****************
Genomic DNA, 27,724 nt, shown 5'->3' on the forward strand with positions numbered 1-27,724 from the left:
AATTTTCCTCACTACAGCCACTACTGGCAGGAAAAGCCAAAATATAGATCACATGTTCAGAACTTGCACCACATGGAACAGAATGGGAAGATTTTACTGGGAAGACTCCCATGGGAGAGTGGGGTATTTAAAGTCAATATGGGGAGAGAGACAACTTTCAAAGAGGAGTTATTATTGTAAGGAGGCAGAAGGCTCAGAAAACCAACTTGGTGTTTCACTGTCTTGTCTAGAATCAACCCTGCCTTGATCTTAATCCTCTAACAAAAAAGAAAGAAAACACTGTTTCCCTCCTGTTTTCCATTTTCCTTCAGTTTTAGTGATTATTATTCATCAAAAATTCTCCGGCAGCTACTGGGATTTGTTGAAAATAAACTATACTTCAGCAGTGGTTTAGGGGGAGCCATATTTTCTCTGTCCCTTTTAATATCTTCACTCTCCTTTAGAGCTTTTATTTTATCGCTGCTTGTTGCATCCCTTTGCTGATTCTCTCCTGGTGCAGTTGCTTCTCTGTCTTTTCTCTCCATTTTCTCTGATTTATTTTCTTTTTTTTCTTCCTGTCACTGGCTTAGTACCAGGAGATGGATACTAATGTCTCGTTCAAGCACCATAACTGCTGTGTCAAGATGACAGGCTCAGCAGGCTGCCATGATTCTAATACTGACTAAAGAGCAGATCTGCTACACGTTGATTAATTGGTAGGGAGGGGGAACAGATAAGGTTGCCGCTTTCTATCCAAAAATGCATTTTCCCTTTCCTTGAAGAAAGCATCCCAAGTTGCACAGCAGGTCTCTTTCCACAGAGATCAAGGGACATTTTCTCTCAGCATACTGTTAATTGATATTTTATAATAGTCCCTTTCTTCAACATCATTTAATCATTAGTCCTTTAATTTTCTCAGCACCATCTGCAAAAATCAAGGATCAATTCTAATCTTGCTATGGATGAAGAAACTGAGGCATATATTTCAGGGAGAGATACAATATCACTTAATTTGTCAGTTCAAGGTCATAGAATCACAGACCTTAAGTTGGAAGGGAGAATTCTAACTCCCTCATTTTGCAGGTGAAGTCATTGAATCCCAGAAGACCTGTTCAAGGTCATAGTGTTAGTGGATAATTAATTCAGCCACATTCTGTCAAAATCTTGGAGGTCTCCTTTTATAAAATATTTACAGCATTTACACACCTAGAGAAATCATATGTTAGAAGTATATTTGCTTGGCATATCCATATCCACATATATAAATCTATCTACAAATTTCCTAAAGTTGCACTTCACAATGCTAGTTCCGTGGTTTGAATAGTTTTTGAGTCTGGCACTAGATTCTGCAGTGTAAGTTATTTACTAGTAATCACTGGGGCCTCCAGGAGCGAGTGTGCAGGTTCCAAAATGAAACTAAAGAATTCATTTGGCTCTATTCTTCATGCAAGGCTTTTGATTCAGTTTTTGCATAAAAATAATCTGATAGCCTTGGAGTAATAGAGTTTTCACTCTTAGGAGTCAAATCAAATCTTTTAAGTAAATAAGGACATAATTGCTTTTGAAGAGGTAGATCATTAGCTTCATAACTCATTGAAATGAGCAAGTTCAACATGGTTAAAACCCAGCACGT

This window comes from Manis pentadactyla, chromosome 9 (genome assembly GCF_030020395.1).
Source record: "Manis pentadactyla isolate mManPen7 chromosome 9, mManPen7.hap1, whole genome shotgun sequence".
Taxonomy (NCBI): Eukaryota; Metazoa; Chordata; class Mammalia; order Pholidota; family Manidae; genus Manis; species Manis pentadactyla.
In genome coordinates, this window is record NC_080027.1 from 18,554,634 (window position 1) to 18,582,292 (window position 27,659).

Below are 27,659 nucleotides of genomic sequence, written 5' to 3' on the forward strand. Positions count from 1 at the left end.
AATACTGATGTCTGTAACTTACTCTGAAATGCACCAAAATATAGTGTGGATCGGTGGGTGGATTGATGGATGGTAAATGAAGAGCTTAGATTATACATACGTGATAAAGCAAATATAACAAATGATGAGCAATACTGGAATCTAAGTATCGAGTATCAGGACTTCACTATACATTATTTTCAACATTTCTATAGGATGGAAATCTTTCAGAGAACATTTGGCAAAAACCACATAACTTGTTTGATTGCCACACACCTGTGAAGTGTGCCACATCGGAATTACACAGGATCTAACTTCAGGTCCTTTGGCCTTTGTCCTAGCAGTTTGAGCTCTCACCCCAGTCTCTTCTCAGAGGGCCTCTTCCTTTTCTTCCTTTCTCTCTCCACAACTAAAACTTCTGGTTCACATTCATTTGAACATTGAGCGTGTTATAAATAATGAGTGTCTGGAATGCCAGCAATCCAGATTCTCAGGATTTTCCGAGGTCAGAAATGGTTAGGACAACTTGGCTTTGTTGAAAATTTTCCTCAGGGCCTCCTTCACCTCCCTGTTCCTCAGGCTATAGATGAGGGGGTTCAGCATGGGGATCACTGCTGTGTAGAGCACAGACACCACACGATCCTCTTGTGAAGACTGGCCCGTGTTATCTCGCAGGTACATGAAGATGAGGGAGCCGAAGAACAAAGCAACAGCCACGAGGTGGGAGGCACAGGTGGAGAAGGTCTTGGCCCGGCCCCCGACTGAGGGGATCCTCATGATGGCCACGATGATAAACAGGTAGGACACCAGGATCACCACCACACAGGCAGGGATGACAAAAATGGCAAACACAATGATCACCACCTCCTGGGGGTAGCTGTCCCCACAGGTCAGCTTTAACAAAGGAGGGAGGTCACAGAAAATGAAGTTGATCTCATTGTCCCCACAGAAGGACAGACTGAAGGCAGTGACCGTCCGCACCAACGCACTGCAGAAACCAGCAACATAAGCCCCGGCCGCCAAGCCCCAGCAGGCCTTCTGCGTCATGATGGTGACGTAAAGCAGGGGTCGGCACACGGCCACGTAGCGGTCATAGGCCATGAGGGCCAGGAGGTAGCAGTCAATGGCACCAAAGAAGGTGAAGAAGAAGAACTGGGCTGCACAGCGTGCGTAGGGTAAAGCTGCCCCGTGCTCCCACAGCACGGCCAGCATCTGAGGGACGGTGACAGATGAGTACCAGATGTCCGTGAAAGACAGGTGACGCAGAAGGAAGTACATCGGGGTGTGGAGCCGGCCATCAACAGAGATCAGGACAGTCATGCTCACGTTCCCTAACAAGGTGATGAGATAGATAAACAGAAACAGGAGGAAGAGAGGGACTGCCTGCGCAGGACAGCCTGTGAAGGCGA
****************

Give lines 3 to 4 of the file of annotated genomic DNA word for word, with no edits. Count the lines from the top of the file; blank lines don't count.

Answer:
This window comes from Manis pentadactyla, chromosome 9 (genome assembly GCF_030020395.1).
Source record: "Manis pentadactyla isolate mManPen7 chromosome 9, mManPen7.hap1, whole genome shotgun sequence".